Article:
False information about the “day of the Lord” caused alarm among many in the congregation at Thessalonica – 2 Thessalonians 2:1-2.
Paul addressed claims that the “Day of the Lord had set in,” rumors that were disrupting the congregation in Thessalonica, apparently, spread by a “spirit,” a word (logos), or a letter, “as if from us.” In response, Paul listed two events that must occur BEFORE the “parousia” of Jesus – the “revealing of the man of lawlessness” and the “apostasy.”
In the preceding chapter, Paul prepared the ground for what now follows. Despite hostility from without, the Thessalonians had exhibited “endurance and faith in all their persecutions and tribulations.” But God would recompense “tribulation to them that trouble you,” but provide “release” and “glory” to the beleaguered saints at the “revelation of the Lord Jesus from heaven” – (2 Thessalonians 1:3-10).
But the bigger danger was posed by deception from within the church, which could quite easily cause some if not many to apostatize. Years earlier, Jesus warned his disciples not to be alarmed by deceivers who spread false reports and caused anxiety about the nearness of the “end,” and that warning was becoming all too real in Thessalonica. Paul, therefore, began to warn the Thessalonians not to heed claims that the “day of the Lord” was imminent or had even arrived.
- (2 Thessalonians 2:1-2) – “But we request you, brethren, in behalf of the arrival of our Lord Jesus Christ and our gathering together to him, that you be not quickly tossed from your mind nor be put in alarm, either by spirit or by discourse or by letter as by us, as that the day of the Lord has set in.”
Here, “arrival” translates the Greek noun parousia, the term applied most often by Paul to the “coming of Jesus” in his letters to the Thessalonians. It denotes an “arrival” or “presence,” the arrival of someone or something – (1 Thessalonians 2:19, 3:13, 4:15, 5:23, 2 Thessalonians 2:1, 2:8-9).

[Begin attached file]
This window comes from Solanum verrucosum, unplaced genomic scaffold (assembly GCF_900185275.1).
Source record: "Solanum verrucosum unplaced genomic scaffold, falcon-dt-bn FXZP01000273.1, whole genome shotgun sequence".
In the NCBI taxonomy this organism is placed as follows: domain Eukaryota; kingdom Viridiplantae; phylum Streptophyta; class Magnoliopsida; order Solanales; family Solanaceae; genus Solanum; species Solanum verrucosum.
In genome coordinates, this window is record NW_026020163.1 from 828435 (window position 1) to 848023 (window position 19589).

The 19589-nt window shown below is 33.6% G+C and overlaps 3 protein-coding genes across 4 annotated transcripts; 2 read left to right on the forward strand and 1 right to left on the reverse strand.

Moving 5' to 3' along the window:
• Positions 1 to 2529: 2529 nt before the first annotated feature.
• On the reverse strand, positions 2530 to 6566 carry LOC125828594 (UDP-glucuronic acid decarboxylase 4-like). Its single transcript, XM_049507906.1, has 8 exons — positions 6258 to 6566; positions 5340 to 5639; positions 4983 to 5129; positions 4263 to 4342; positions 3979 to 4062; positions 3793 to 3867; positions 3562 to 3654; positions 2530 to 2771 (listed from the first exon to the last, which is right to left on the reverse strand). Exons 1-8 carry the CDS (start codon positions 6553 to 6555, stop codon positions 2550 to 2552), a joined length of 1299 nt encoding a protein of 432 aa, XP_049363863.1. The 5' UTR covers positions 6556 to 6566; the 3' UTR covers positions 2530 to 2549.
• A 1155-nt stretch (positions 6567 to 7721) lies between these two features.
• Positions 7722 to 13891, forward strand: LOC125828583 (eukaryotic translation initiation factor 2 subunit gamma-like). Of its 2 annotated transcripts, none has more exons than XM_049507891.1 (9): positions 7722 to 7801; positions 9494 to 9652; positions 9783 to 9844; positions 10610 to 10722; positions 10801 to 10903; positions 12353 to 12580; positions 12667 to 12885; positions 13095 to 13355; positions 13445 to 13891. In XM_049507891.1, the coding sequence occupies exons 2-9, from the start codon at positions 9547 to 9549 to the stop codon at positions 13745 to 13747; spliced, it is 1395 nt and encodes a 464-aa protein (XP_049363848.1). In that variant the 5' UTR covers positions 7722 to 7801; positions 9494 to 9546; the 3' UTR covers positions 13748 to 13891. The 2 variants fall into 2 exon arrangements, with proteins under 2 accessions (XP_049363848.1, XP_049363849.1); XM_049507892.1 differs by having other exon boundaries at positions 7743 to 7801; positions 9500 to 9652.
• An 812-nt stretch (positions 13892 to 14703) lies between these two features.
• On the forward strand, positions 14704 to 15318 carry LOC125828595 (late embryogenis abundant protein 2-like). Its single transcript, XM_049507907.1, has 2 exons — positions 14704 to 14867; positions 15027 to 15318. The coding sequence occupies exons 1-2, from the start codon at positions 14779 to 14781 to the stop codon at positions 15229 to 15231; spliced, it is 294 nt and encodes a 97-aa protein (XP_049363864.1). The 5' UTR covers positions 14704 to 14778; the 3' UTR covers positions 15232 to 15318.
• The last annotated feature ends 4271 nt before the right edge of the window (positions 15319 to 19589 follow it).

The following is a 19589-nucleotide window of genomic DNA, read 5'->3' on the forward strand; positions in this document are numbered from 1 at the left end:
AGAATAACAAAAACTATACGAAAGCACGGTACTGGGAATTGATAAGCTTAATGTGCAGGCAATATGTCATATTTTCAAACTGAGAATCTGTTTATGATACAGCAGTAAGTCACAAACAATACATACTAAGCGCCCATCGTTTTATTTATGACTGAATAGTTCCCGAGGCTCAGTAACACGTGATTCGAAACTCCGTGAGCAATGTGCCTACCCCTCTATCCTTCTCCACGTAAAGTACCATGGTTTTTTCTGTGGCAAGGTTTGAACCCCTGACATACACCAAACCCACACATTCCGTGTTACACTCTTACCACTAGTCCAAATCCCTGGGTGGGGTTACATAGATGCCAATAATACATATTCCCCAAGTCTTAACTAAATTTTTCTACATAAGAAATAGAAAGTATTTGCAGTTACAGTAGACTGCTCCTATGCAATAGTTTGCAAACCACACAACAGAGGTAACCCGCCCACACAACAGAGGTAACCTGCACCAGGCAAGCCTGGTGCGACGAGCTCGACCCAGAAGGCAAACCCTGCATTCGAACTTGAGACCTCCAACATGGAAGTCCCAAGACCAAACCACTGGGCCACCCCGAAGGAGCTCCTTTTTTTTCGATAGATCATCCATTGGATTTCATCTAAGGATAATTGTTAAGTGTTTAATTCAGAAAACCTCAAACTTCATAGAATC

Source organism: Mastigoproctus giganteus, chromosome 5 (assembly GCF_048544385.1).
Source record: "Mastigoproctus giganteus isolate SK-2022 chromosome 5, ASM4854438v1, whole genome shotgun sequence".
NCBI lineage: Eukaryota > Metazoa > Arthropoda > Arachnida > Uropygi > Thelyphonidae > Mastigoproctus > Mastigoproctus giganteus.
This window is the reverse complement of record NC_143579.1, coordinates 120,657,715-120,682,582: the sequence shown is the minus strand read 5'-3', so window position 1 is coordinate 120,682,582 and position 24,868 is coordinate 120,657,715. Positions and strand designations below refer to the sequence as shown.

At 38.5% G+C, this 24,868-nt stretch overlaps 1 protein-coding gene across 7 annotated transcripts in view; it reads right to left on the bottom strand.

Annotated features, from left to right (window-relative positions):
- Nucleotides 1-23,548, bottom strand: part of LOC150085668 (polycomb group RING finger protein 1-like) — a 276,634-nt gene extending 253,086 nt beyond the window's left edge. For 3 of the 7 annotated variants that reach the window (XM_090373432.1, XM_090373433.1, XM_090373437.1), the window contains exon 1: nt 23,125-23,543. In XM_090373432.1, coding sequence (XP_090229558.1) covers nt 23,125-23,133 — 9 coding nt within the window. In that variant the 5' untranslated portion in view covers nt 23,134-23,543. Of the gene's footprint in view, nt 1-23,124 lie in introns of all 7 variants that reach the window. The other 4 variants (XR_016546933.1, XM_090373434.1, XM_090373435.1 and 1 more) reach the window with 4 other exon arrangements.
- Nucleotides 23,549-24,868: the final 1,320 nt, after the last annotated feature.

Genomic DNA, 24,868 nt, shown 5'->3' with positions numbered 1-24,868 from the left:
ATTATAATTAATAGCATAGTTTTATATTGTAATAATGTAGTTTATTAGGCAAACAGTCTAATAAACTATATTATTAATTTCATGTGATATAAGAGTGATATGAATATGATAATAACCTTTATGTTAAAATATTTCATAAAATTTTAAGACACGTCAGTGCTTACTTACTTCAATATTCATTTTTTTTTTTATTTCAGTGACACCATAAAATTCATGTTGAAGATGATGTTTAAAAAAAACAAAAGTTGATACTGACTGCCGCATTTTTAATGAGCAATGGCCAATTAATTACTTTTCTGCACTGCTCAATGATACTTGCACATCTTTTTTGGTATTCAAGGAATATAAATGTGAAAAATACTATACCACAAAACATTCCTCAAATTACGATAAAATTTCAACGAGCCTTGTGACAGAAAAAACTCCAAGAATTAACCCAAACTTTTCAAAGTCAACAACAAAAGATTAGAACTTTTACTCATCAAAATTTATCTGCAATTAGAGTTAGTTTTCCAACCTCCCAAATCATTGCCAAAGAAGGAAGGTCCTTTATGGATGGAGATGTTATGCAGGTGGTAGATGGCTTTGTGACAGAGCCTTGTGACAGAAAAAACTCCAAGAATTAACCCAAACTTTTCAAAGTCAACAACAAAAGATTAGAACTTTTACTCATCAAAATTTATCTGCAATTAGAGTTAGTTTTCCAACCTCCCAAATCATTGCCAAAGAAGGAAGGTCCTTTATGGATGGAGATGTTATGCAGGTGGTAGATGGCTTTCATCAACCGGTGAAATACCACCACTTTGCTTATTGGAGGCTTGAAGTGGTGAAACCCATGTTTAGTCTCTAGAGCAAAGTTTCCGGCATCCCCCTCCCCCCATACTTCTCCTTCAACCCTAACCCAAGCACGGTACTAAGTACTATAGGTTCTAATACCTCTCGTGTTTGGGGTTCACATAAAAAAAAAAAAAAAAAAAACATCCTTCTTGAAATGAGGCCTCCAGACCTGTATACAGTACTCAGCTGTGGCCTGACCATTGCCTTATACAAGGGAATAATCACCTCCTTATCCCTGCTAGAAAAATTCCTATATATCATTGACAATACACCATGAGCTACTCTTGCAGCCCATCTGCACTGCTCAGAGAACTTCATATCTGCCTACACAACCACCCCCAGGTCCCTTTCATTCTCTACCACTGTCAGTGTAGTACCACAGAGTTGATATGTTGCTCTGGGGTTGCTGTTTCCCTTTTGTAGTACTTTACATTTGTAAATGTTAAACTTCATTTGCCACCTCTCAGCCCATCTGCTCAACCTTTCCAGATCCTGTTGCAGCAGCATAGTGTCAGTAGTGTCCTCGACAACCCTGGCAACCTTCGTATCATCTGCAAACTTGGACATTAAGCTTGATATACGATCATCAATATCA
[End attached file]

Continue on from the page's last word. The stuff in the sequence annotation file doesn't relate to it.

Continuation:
“Our gathering together” translates the noun episunagogé. Whatever this “gathering” is, Paul connects it to the “arrival” of Jesus and the “Day of the Lord.” The Greek word is related to the verb episunagō, meaning “to gather together.” It was applied by Jesus to the “gathering of his elect” at his “coming” – (“Then shall he send his angels and gather together his elect from the four winds”), the same event Paul now states will occur on “Day of the Lord” – (Matthew 24:31, Mark 13:27, 1 Thessalonians 4:13-18).
“That you are not quickly troubled.” The verb rendered “troubled” is throeō. In the New Testament, it occurs only here and on the lips of Jesus in his ‘Olivet Discourse.’ Thus, Paul was echoing Christ’s warnings about coming deceivers:
- (Matthew 24:6) – “And you shall hear of wars and rumors of wars; see that you be not troubled: for these things must come to pass; but the end is not yet” – (Also, Mark 13:7).
“Whether by spirit or by discourse or by letter, as by us.” Paul was unsure how this disinformation was being spread. “Spirit” is ambiguous but could refer to the exercise of a spiritual gift, perhaps the gift of prophecy. “Discourse” or logos can refer to several types of verbal communication, and the significance of “letter” is obvious. “As by us” points to the communication being attributed falsely to Paul.
“The Day of the Lord.” Paul links this day to the “arrival” of Jesus and the “gathering” of the elect. “Day of the Lord” is a common term in the Hebrew Bible for the time of visitation and judgment by God, the “day of Yahweh” – (Isaiah 2:12, Joel 1:15, 2:1, 2:31, 3:14, Malachi 4:5).
In his first letter to the Thessalonians, Paul used the same phrase when he wrote that the “Day of the Lord” will come “like a thief in the night,” the same analogy Jesus applied to his “coming” at the end of the age. According to Paul, that day will bring “sudden destruction” upon those opposed to the gospel. Elsewhere in his epistles, the “Day of the Lord” becomes the “day of Jesus Christ,” the hour when he vindicates the righteous and judges the wicked – (Matthew 24:42-44, Luke 12:39, 1 Corinthians 1:8, 5:5, 2 Corinthians 1:14, Philippian 1:6-10, 2:16, 1 Thessalonians 5:1-11).
“Has set in” translates the Greek verb enistemi, meaning “to stand in, to set in,” and here it is in the Greek perfect tense, which signifies completed action. In the context of this passage, it indicates an imminent event, or more likely, one that has already commenced. Unfortunately, Paul does not detail exactly how the Thessalonians understood this alleged scenario.
In the next paragraph, Paul begins to defuse the situation. That day cannot arrive until after certain events occur. In all this, he did not provide “signs” by which believers can ascertain the imminence of the end. Instead, he presented evidence proving why that day had not yet arrived.
His reference to a “word” received “as from us” is a verbal link to the conclusion of this section where he exhorted the Thessalonians to adhere strictly to the “traditions” they had received from Paul and his coworkers “whether through discourse or through our letter,” rather than listening to any voices regardless of source that deviated from the apostolic teaching. By doing so, they would avoid apostasy and deception, and attain the “acquisition of the glory of our Lord Jesus Christ” when he appeared.